Six per cent (n = 20) of patients had experienced loss of a parent due to death before the age of 17, and 6% (n = 18) had experienced separation longer than 6 months. Compared to controls, cases were approximately two times more likely to have had a parent die before the age of 17 (OR 1.95, 95% CI 0.98–3.88), and approximately three times more likely to have experienced a long-term separation from one or both parents before the age of 17 (OR 3.04, 95% CI 2.12–4.35) (Table 3). These findings held, with some attenuation, when the ORs were adjusted for age, gender, and ethnicity (Table 3). When we further adjusted (in turn and separately) for other potential confounders such as place of birth, subject's social class (main occupation), father's social class (occupation at birth and lifetime main occupation), education, psychiatric family history, psychosis family history, cannabis use, IQ, premorbid adjustment, the findings held with minimal attenuation (Supplementary Table S2). We also looked at family arrangements, mother and father figures that the subject lived with, for at least 1 year before the age of 17 (e.g. natural mother/father, stepmother/stepfather, etc.), and found that cases were 2.32 times (95% CI 1.66–3.25) more likely than controls to have had ⩾2 family arrangements before age 17 (Table 3).

Table 3. Indicators of social disadvantage by case control status

OR, Odds ratio; aOR, adjusted odds ratio for: age, gender, ethnicity; CI, confidence interval.

Missing values (full sample): a38; b40; c158; d157; e183; f222; g62; h61; i65; j83; k121; l41; m60; n59; o63; p87; q114; r33; s30; t74; u94.

Social disadvantage in adulthood

Across all the domains considered, cases were more likely to report social disadvantage than controls. In particular, at first presentation to psychiatric services, compared with controls, cases were five times (95% CI 3.39–8.21) more likely to live alone, five times (95% CI 3.66–7.89) more likely to be single, 12 times (95% CI 7.13–20.35) more likely to be unemployed, three times (95% CI 2.39–5.47) more likely to live in rented accommodation, two times (95% CI 1.31–3.25) more likely to live in overcrowded conditions, and nine times (95% CI 4.07–20.90) more likely to receive an income below the official poverty line. These associations held after account was taken of age, gender, and ethnicity. These associations were also evident in all domains at onset, 1 year pre-onset and 5 years pre-onset (albeit to lesser degrees) (Table 3).

Cumulative impact of adult social disadvantage

From the indicators used, we constructed indices of current and long-term social disadvantage in adult life using the following variables: unemployment, living alone, being single, living in rented house, living in overcrowding condition, receiving an income below official poverty.

We dichotomized these variables to indicate the presence or absence of an indicator, with a score of 1 for present (e.g. unemployed) and 0 for absent. This produced a potential range on the current and long-term indices (i.e. at the time of the assessment, at onset, 1 year pre-onset and 5 years pre-onset) of 0–6. It allowed us to investigate whether the odds of psychosis increase in line with increasing disadvantage and whether cumulative effect is present. That is indeed what we found (Table 4). Ninety per cent (n = 284) of patients, compared with 60% (n = 184) of controls, reported two or more indicators of adult social disadvantage. In other words, cases were around nine times more likely than controls to report ⩾2 indicators of disadvantage at first presentation with psychosis (OR 9.50, 95% CI 5.40–16.70) (Table 4). This association remained when we adjusted for age, gender, and ethnicity (OR 8.05, 95% CI 4.61–14.06).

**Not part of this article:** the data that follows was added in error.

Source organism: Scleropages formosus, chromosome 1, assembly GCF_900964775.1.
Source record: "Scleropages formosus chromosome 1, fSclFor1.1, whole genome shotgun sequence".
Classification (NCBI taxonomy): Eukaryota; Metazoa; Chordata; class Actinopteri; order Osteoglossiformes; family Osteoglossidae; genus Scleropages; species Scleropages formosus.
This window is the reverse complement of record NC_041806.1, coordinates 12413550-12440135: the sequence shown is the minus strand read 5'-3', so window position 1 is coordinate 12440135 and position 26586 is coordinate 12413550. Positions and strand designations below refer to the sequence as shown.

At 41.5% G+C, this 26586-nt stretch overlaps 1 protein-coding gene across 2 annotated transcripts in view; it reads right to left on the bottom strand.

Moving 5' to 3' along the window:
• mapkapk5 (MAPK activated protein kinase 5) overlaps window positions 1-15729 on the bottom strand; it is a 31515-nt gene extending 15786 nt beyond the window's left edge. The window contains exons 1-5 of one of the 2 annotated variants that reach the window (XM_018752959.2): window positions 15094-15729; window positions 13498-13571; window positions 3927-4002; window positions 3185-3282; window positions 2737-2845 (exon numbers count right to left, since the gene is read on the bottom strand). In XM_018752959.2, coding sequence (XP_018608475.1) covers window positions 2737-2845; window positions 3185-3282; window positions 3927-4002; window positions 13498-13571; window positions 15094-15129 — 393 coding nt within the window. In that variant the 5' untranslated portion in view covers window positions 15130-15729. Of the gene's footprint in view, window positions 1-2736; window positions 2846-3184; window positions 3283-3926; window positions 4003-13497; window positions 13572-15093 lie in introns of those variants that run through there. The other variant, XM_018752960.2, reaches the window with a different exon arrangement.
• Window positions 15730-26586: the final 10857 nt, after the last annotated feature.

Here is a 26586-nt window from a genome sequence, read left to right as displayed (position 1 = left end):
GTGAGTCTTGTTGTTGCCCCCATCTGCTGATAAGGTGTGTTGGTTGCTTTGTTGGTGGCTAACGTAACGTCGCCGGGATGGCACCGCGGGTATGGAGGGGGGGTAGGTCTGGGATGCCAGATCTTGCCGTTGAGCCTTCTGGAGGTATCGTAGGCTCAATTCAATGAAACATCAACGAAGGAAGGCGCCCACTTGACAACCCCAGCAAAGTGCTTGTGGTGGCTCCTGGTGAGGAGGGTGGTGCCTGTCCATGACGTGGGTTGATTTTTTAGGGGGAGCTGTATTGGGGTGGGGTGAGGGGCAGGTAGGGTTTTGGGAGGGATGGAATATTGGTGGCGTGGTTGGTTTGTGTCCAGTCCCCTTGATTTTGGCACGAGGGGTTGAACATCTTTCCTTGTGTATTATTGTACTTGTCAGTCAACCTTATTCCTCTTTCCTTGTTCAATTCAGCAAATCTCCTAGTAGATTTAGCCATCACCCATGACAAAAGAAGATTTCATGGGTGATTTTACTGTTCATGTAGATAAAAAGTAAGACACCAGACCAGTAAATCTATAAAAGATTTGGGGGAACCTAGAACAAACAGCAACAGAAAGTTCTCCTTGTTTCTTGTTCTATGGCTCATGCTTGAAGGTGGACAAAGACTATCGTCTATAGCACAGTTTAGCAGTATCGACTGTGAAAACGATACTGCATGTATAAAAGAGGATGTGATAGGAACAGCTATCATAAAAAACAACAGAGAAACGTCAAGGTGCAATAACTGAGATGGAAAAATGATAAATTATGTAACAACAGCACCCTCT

Table 4. Linear relationship and cumulative effect of social adversity by case-control status

OR, Odds ratio; aOR, adjusted odds ratio for: age, gender, ethnicity; CI, confidence interval.

Missing values (full sample): a154; b58; c57; d29.

We repeated these analyses for social disadvantage at onset, 1 year pre-onset and 5 years pre-onset; at all points social disadvantage was strongly associated with later case status. Calculating the adjusted OR, cases were 7.09 (95% CI 4.04–12.43) times more likely than controls to report social disadvantage at onset, 3.35 (95% CI 2.13–5.27) times more likely than controls to report social disadvantage 1 year pre-onset, and 2.14 (95% CI 1.35–3.39) times more likely than controls to report social disadvantage 5 years pre-onset (Fig. 1). The ORs were greater closest to onset suggesting that social disadvantage may not only contribute to onset but may also worsen as a consequence of developing prodromal symptoms. These results were independent of a number of potential confounders (adjusted in turn and separately): place of birth, subject's social class, father's social class, level of education, cannabis use, psychiatric family history, psychosis family history, IQ, and premorbid adjustment (Supplementary Table S3).

Fig. 1. Current and long term effect of cumulative social disadvantage by case-control status. OR, adjusted odds ratio (adjusted for age, gender, and ethnicity).

Limitations